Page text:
In Barnes v. Roseburg Forest Products Co., a Georgia man’s leg was amputated below the knee in a 1993 workplace accident. At the time, the man’s employer paid him temporary total disability (“TTD”) benefits due to his catastrophic injury. About six months later, the man received a prosthetic leg and returned to work performing different job duties. Upon returning to work, the man’s TTD payments were replaced with permanent partial disability benefits (“PPD”). The worker exhausted his PPD payments in May 1998.
In 2006, another company purchased the man’s employer. The man continued
working in his light duty position despite his ongoing pain until his
job was eliminated in 2008. After that, the employee continued on in a
new position that apparently exacerbated his prior leg injury. In late
2009, the man was ultimately terminated due to downsizing. After the man
inquired about receiving additional workers’ compensation benefits,
the employer’s insurer informed him that he was no longer eligible.
In 2012, the man filed a notice of claim alleging he was a catastrophically injured employee beginning on the date of his 1993 workplace accident. As such, the man argued he was entitled to receive workers’ compensation benefits beginning on the date of his termination. The man’s former employer argued that he was no longer an employee and that the statute of limitations enumerated in OCGA § 34-9-104 had run.
Next, the man filed an additional claim with his former employer arguing he endured a second accident on the date his employment was terminated pursuant to OCGA § 34-9-82. Following a hearing on the issue, an administrative law judge (“ALJ”) ruled the man’s claim was barred by the statute of limitations. Both the State Board of Workers’ Compensation and a Superior Court then affirmed the judge’s decision. After that, the man filed an appeal with the Court of Appeals of Georgia.
On appeal, the worker argued the two-year statute of limitations for a change in condition did not apply to his case. Additionally, the man asserted that his claim was not barred by the one-year statute of limitations for fictional new accident claims. According to the man, OCGA § 34-9-261 allows a workers’ compensation claimant who suffered a catastrophic injury to seek reinstatement of benefits in response to a change in condition under OCGA § 34-9-104(a)(1), regardless of when the last benefit was paid.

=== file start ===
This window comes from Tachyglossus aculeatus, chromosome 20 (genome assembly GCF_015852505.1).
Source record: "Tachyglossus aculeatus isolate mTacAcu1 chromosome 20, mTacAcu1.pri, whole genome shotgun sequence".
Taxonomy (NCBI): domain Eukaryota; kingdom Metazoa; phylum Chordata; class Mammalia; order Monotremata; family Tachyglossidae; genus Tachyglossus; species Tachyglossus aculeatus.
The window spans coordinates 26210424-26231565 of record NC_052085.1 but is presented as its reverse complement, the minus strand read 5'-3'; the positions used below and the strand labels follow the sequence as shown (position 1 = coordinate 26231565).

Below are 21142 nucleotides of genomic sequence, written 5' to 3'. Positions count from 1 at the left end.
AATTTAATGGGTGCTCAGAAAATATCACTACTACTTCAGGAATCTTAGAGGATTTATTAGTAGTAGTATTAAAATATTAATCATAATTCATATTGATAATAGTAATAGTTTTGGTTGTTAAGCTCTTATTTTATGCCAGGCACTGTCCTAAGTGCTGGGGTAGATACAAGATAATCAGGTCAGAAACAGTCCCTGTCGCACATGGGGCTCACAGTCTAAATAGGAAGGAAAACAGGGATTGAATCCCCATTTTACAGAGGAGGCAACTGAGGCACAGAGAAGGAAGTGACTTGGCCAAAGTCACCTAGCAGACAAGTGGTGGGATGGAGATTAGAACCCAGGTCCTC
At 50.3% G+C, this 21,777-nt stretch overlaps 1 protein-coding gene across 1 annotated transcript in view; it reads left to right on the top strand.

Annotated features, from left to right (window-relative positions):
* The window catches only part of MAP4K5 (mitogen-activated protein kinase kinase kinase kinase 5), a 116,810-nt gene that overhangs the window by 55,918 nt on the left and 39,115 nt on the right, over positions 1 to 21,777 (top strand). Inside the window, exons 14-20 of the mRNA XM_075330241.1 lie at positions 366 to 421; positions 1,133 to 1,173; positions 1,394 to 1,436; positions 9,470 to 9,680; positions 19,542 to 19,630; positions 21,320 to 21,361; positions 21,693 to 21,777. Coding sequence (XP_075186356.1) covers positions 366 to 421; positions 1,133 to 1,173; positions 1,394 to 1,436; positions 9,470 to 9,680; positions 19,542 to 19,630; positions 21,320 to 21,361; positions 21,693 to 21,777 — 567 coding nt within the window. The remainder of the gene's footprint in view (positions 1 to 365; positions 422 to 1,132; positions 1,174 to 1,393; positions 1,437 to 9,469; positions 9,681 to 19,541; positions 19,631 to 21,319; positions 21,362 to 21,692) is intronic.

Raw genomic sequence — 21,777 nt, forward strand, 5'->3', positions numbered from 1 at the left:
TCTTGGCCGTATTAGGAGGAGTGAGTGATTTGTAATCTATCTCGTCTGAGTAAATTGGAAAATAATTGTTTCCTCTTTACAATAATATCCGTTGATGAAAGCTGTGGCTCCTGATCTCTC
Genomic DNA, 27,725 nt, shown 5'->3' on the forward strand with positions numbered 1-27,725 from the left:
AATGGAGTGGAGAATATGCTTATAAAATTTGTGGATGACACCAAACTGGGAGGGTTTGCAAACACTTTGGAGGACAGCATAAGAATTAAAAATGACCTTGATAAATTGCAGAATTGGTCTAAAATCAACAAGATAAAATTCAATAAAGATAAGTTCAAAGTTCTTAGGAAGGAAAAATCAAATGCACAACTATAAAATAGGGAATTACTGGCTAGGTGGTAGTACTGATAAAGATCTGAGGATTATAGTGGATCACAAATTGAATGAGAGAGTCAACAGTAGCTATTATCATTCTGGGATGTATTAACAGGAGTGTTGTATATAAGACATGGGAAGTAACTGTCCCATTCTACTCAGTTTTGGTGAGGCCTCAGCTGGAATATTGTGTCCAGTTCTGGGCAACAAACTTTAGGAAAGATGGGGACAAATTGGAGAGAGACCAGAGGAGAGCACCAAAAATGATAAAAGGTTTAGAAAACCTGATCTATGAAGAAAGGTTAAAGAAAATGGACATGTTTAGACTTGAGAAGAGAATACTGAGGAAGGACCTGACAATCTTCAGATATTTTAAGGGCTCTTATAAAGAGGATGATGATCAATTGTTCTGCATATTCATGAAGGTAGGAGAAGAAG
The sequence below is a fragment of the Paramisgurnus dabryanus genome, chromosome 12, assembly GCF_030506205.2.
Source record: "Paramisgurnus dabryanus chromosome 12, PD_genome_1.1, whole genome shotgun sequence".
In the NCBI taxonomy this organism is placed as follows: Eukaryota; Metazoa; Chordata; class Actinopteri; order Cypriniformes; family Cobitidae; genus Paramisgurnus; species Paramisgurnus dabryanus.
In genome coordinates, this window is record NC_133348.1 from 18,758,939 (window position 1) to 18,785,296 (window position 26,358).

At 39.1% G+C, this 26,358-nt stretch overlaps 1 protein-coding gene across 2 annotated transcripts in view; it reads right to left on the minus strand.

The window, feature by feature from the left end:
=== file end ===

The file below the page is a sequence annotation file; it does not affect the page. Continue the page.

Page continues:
The appellate court agreed and stated the language of the law indicated the Georgia Legislature intended to treat catastrophically injured employees differently from other injured workers. The court added that a catastrophically injured worker may receive workers’ compensation benefits indefinitely. Additionally, the Georgia court stated the man’s claim was not barred by the one-year statute of limitations included in OCGA § 34-9-82(a) because the worker filed his new claim within one year of receiving remedial treatment for his leg injury. Since the ALJ committed error in interpreting the law, the Court of Appeals of Georgia reversed the lower court’s decision affirming the ALJ’s order and remanded the case.
If you sustained a catastrophic or other injury at work in Atlanta, you should discuss your rights with an experienced workers’ compensation lawyer as soon as possible. To schedule a confidential consultation with a dedicated Georgia workers’ compensation attorney today, call the Law Offices of Nathaniel F. Hansford at (770) 922-3660 or contact us through our website.
Barnes v. Roseburg Forest Products Co., Ga: Court of Appeals 2015
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